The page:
Hindu Nav Varsh- Vikram Samvat 2081

“विक्रम संवत् शुभस्य, ज्ञानं धर्मं च वर्धताम्।
समृद्धि सुखानि च भवेयुः, श्रीमान् संवत्सरो भवेत्॥”

This verse conveys blessings for the Vikram Samvat (Hindu lunar calendar). 

May the Vikram Samvat bring enlightenment to those who desperately need it, sprinkling a dash of righteousness in a world of chaos. Let prosperity and happiness bloom like wildflowers in a desert of monotony.

The joy of the ‘Samvat’ era! It’s just another fancy term for ‘year’ in Sanskrit. Emperor Vikramaditya from Ujjain must’ve had quite the time coming up with that. And let’s not forget King Jaikadeva, the OG trendsetter of Okhamandai in Gujarat. His inscriptions? Oh, just some ancient bragging about dates and eras. So, next time you hear ‘Vikram Samvat’, just remember it’s Emperor Vikramaditya’s way of keeping track of time as we all do with our fancy calendars.

Once upon a time, there was a king named Gardabhila. He thought it would be a great idea to mess with a nun named Saraswati, who just so happened to be the sister of a monk named Kalkacharya. Bad move, Gardabhila. Kalkacharya wasn’t too happy about it, so he went to his buddy, the Saka ruler, for help. The Saka King gave Gardabhila a good thrashing, and Gardabhila ended up running for the hills. Literally. He became a hermit in the forest. But his forest adventure didn’t end well, thanks to a tiger.

Now, his son, Vikramaditya, wasn’t too thrilled about how things went down. So, he decided to take matters into his own hands and teach those Sakas a lesson. He raided Ujjain and showed them who was boss in 56 BC. And to mark this victory, they came up with a new calendar called Vikram Samvat. It was their way of saying, “We may have lost once, but now we’re starting fresh!”

Now, there’s some debate about when exactly this new era started. Some say it was in 56 BCE, while others argue it was more like 57-56 BCE. But hey, no matter what, everyone agrees that life got a whole lot more interesting with this new calendar. And if you’re curious about when it all began, well, there’s some old writing somewhere that supposedly spills the beans. But who has time for that? Let’s just enjoy the celebrations and the new calendar, shall we?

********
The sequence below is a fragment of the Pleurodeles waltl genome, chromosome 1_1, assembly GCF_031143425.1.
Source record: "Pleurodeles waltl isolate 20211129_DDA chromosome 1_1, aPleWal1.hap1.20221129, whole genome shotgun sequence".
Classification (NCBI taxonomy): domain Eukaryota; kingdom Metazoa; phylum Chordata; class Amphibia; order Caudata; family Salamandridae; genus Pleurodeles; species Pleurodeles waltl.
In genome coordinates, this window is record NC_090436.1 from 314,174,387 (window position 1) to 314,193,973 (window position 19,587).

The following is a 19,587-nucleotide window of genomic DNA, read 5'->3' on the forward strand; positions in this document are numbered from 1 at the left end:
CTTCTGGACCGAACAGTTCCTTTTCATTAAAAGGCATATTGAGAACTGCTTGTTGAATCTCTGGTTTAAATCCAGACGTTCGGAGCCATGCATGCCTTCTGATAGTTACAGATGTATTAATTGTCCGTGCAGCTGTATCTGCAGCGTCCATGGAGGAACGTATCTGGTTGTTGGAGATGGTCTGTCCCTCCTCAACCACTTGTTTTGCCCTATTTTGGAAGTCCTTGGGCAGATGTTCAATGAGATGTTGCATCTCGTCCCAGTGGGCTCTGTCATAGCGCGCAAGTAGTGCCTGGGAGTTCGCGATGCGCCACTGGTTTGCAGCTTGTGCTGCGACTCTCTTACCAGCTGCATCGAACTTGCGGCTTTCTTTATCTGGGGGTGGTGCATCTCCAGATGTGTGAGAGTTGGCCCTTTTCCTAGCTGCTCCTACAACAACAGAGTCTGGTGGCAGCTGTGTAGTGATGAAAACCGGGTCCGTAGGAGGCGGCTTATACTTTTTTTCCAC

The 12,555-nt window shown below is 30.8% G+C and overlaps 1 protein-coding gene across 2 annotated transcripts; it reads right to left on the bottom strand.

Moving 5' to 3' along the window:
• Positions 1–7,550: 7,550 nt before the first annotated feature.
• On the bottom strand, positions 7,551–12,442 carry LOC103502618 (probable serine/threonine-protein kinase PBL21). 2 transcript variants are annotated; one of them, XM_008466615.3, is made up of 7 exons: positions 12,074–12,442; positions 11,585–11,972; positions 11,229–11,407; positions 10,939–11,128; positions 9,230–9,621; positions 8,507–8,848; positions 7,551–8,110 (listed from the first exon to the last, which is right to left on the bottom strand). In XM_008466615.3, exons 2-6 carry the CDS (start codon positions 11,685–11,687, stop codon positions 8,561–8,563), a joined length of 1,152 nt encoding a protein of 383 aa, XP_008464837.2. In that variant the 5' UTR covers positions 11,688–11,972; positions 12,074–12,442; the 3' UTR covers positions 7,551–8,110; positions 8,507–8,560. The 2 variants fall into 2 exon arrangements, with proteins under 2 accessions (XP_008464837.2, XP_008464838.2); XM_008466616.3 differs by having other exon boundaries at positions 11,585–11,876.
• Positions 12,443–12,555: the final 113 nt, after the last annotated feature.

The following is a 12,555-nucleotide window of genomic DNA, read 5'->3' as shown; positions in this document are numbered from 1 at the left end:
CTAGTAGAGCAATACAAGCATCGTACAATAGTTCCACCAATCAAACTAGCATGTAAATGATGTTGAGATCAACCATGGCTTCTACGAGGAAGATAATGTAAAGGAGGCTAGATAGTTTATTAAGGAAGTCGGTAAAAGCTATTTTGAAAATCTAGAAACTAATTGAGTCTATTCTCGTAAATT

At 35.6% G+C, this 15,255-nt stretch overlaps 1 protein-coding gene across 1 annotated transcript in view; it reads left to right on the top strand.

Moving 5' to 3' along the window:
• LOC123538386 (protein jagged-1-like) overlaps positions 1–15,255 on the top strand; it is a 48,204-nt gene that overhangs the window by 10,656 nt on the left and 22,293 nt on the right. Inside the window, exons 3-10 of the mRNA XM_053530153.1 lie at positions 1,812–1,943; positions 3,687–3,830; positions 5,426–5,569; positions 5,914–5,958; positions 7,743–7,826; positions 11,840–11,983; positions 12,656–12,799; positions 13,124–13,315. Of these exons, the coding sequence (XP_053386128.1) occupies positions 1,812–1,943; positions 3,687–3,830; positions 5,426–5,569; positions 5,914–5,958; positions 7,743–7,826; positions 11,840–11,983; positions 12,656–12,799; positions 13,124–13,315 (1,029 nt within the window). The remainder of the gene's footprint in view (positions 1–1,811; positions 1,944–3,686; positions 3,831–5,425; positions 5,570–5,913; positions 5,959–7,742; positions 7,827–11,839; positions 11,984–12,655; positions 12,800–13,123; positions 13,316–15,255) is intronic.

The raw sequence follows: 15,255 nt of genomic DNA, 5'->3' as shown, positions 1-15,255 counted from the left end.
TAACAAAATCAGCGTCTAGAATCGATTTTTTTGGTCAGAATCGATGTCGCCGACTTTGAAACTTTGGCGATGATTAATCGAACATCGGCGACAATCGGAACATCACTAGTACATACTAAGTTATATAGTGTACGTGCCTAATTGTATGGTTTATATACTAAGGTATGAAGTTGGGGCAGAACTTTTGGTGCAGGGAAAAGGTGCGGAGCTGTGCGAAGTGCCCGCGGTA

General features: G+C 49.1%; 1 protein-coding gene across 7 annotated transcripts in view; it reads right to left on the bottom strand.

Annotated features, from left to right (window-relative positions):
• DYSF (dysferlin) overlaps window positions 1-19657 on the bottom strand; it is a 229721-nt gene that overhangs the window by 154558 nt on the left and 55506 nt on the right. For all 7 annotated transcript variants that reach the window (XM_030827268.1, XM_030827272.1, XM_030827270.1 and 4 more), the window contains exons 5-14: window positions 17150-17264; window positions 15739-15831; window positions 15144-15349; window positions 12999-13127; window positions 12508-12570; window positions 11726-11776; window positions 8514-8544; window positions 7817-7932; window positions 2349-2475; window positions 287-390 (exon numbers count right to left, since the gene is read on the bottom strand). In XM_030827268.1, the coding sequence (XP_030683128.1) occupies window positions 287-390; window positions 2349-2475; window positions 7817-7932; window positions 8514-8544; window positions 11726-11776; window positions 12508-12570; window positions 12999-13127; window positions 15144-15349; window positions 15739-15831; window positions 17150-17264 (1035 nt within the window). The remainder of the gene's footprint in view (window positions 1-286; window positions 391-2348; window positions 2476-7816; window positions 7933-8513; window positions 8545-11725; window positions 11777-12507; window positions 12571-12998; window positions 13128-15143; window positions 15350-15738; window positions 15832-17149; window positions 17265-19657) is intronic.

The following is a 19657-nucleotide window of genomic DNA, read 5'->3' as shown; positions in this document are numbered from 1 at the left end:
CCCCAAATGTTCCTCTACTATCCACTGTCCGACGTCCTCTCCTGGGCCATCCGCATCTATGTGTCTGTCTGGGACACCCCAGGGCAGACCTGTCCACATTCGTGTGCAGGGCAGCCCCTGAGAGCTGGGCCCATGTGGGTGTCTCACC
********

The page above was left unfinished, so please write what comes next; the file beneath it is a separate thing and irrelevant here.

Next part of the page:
Gregorian calendar or Vikram Samvat? What’s the difference?

So, you’ve got the Vikram Samvat and the Gregorian Calendar having a bit of a showdown. The Indian one’s all about following the Sun’s lead, while the Gregorian’s like, “Nah, let’s stick to the Sun and Moon tag team.”

Both calendars roll with 12 months, but here’s where things get interesting. Vikram Samvat’s like, “Let’s mix it up a bit,” and throws in solar sidereal years and lunar months. So, you’ve got these two fortnights in every month, and each month’s got 30 lunar days, or as they call ’em, ‘Tithis.’

But here’s the kicker – there’s this mismatch in the lunar cycles, but instead of fixing it, Vikram Samvat’s like, “Eh, we’ll just throw in an extra month every three years, no biggie.” So, you end up with this ‘adhik masa’ just chilling in there, keeping things interesting now and then.

Hindu Calendar Month 2024:

– Chaitra Month 2024:        March 26, 2024 – April 23, 2024

– Vaishakh Month 2024:      April 24, 2024 – May 23, 2024

– Jyeshtha Month 2024:     May 24, 2024 – June 22, 2024

– Ashadha Month 2024:    June 23, 2024 – July 21, 2024

– Shravana Month 2024:   July 22, 2024 – August 19, 2024

– Ashwin Month 2024:      September 19, 2024 – October 17, 2024

– Kartik Month 2024:        October 18, 2024 – November 15, 2024

– Margashirsha Month 2024: November 16, 2024 – December 15, 2024

– Pausha Month 2024:     December 16, 2024 – January 13, 2025

– Magha Month 2025:     January 14, 2025 – February 12, 2025

– Phalguna Month 2025: February 13, 2025 – March 14, 2025

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